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#20107 - 06/12/02 01:12 PM Re: Reg Z and Employee Loan Program
KimC Offline
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Minnesota
We do not give the employee the rate discount on existing loans they had before being hired. The addendum is used on loans going forward. If they want the employee rate on their existing loans we would require them to refinance.

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#20108 - 06/12/02 03:37 PM Re: Reg Z and Employee Loan Program
Richard Insley Offline
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Richard Insley
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Toano, VA
OK--so that means you are not concerned with the disclosures triggered by adding a variable rate feature to an existing loan. For those new loans, however, numbers are based on the combined effects of the note plus modification agreement. That would mean that the payment schedule, TOP, FC and APR would reflect the discounted rate, not the "worst case."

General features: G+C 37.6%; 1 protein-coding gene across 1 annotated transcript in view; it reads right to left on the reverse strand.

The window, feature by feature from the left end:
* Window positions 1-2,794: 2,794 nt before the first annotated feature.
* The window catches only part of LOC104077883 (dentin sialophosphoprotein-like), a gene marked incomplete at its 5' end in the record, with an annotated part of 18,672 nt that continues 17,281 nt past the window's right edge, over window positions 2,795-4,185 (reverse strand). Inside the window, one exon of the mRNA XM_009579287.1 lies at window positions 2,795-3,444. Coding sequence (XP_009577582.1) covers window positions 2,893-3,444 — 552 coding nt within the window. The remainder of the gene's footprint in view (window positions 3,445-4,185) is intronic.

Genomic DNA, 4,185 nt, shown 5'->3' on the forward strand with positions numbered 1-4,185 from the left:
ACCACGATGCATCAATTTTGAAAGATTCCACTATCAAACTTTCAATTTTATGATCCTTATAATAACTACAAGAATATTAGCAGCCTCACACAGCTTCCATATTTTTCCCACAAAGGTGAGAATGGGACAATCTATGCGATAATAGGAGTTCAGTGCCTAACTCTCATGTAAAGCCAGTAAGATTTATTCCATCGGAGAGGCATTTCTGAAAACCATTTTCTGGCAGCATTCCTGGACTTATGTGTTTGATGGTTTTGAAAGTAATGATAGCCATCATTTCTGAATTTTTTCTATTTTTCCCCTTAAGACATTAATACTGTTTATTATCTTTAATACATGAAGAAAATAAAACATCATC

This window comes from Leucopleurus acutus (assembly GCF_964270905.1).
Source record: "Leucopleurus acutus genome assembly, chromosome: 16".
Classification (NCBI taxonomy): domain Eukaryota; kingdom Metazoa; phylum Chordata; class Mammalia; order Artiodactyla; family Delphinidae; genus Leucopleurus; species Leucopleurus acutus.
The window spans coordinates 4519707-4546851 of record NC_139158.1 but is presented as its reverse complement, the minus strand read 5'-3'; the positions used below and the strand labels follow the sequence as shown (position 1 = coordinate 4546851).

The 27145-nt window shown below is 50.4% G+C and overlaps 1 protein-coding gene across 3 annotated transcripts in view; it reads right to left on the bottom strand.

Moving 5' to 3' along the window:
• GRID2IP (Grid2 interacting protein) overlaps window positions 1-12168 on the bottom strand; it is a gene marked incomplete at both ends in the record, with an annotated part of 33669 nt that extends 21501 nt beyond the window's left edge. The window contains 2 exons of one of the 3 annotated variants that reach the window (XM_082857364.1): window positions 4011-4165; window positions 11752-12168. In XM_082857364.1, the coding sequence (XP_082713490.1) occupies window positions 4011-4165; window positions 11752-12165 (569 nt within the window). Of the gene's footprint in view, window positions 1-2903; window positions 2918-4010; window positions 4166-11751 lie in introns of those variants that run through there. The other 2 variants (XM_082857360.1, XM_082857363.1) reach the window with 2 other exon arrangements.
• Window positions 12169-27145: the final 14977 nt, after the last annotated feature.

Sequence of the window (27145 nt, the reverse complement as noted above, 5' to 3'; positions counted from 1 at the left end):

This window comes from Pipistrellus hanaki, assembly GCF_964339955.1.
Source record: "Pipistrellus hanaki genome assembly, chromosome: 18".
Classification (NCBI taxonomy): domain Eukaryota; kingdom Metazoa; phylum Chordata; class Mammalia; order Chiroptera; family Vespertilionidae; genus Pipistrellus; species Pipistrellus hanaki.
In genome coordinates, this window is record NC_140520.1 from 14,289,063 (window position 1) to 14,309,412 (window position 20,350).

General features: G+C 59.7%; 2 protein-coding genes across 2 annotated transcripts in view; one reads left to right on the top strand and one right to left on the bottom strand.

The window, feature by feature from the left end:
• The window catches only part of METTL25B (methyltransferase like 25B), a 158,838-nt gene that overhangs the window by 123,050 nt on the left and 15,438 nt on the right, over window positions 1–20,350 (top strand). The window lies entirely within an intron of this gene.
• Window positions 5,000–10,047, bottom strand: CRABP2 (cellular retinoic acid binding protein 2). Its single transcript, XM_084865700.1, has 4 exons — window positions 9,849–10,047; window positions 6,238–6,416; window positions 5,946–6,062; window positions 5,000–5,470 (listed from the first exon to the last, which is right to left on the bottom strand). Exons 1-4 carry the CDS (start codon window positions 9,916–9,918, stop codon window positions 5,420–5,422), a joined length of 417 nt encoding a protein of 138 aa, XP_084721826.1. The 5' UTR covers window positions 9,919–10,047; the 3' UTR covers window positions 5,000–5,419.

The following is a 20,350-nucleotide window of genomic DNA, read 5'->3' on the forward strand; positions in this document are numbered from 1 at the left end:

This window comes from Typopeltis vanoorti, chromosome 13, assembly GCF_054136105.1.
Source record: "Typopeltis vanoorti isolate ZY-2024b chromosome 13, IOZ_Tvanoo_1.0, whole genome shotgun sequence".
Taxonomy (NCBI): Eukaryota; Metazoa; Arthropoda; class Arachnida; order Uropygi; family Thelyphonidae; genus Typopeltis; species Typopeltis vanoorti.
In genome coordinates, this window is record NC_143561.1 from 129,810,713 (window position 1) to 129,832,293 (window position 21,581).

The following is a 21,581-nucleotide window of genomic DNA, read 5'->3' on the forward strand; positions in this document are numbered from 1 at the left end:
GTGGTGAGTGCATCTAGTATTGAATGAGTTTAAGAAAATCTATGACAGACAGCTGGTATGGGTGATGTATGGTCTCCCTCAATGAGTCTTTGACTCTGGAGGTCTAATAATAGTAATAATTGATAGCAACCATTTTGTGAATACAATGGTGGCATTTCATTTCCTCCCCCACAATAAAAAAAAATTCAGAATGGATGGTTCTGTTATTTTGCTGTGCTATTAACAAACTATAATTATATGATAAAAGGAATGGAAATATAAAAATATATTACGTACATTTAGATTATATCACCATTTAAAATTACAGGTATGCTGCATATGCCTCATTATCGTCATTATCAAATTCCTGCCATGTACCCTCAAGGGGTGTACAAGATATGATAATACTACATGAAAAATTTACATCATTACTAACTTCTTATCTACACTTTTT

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#20109 - 06/12/02 04:29 PM Re: Reg Z and Employee Loan Program
Ted Dreyer Offline
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SJB: Actually, I did not make the blanket statement that an employee preferred-rate loan was not a variable rate loan. As vaca noted, the commentary to section 6(a)(2) says that in the case of open-end plans, they are not variable rate. However, the Commentary to section 19(b) lists an employee preferred-rate loan as an example of a variable-rate transaction and the Commentary to paragraph 19(b)(2)(vii) says that 19(b) applies to preferred-rate loans where the rate will increase and lists certain required disclosures.